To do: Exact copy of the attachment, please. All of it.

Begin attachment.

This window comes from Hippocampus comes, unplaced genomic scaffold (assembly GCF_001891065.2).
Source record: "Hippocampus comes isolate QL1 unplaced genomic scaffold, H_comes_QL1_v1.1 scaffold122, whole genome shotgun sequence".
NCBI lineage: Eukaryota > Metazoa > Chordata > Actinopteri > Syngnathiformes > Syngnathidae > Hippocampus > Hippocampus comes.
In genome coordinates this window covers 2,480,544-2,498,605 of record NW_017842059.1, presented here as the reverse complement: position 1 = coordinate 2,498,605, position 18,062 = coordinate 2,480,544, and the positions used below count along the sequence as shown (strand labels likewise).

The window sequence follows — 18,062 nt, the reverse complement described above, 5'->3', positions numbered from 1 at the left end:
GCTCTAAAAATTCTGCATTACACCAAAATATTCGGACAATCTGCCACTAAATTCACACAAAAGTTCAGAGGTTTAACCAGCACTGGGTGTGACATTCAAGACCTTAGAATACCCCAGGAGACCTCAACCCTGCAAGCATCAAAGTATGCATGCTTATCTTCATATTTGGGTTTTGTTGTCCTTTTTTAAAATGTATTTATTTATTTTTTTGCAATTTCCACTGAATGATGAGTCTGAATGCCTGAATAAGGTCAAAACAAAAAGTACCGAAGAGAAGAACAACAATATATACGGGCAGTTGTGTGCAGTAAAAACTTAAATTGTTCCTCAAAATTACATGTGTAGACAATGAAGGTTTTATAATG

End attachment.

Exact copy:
This window comes from Hippocampus comes, unplaced genomic scaffold (assembly GCF_001891065.2).
Source record: "Hippocampus comes isolate QL1 unplaced genomic scaffold, H_comes_QL1_v1.1 scaffold122, whole genome shotgun sequence".
NCBI lineage: Eukaryota > Metazoa > Chordata > Actinopteri > Syngnathiformes > Syngnathidae > Hippocampus > Hippocampus comes.
In genome coordinates this window covers 2,480,544-2,498,605 of record NW_017842059.1, presented here as the reverse complement: position 1 = coordinate 2,498,605, position 18,062 = coordinate 2,480,544, and the positions used below count along the sequence as shown (strand labels likewise).

The window sequence follows — 18,062 nt, the reverse complement described above, 5'->3', positions numbered from 1 at the left end:
GCTCTAAAAATTCTGCATTACACCAAAATATTCGGACAATCTGCCACTAAATTCACACAAAAGTTCAGAGGTTTAACCAGCACTGGGTGTGACATTCAAGACCTTAGAATACCCCAGGAGACCTCAACCCTGCAAGCATCAAAGTATGCATGCTTATCTTCATATTTGGGTTTTGTTGTCCTTTTTTAAAATGTATTTATTTATTTTTTTGCAATTTCCACTGAATGATGAGTCTGAATGCCTGAATAAGGTCAAAACAAAAAGTACCGAAGAGAAGAACAACAATATATACGGGCAGTTGTGTGCAGTAAAAACTTAAATTGTTCCTCAAAATTACATGTGTAGACAATGAAGGTTTTATAATG